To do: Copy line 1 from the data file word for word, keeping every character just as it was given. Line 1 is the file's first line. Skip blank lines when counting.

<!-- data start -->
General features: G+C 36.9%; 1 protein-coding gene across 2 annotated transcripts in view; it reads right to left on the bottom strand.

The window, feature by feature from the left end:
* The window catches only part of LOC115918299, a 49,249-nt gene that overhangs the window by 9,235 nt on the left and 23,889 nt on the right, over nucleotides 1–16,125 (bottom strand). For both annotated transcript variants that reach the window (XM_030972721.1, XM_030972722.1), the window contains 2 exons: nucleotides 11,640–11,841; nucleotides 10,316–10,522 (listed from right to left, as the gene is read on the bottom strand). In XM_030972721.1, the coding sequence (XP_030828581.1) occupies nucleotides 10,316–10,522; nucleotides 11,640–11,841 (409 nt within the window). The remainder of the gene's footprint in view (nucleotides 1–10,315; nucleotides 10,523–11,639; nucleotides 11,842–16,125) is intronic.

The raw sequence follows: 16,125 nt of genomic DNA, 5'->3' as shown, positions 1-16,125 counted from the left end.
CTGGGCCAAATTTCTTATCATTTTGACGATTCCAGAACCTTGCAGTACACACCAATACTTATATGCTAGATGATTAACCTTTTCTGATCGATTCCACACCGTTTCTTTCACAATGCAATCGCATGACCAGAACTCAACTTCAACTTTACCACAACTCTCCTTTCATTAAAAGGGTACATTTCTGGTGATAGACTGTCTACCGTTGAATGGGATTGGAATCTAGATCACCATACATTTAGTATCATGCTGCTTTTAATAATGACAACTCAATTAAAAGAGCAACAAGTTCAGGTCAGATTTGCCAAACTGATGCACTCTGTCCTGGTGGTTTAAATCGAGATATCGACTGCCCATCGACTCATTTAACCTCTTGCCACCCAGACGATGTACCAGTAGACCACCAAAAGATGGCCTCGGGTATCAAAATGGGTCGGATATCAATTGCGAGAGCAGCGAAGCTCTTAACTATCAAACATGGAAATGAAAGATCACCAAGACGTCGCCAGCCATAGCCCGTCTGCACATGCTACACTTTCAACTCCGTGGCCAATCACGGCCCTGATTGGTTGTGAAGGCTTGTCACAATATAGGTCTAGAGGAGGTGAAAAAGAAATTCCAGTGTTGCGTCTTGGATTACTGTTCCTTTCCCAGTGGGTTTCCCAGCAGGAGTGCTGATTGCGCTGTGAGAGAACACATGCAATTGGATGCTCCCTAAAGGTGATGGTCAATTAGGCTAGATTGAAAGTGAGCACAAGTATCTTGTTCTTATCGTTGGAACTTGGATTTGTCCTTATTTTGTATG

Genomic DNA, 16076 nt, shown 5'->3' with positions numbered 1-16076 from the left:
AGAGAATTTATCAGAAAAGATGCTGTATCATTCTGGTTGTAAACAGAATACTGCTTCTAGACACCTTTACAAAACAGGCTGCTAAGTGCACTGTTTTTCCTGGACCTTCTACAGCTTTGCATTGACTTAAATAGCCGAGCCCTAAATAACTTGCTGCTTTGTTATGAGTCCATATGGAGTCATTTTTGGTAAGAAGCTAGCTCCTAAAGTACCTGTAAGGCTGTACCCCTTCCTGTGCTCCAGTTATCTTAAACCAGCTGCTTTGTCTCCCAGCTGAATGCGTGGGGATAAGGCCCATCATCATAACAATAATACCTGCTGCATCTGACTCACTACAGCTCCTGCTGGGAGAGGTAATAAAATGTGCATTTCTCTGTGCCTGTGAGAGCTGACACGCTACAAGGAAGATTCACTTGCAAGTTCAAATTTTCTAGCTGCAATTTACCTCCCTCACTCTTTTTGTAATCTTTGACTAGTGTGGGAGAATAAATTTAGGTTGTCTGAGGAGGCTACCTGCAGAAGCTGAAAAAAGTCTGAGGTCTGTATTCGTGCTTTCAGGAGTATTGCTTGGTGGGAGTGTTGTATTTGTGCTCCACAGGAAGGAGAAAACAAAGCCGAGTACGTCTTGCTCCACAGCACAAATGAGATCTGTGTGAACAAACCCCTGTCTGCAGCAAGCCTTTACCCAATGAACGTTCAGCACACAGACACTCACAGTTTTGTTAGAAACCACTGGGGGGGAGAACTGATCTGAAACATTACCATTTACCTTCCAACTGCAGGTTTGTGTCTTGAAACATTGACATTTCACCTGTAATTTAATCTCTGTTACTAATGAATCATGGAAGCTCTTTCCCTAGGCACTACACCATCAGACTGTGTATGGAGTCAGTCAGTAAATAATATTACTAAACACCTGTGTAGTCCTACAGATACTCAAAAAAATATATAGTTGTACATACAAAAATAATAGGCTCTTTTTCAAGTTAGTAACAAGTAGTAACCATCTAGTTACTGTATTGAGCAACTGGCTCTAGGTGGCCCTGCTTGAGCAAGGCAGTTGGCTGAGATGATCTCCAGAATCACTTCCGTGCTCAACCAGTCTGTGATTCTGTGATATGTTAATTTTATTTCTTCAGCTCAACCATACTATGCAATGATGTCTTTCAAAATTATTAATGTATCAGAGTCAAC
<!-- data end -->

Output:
General features: G+C 36.9%; 1 protein-coding gene across 2 annotated transcripts in view; it reads right to left on the bottom strand.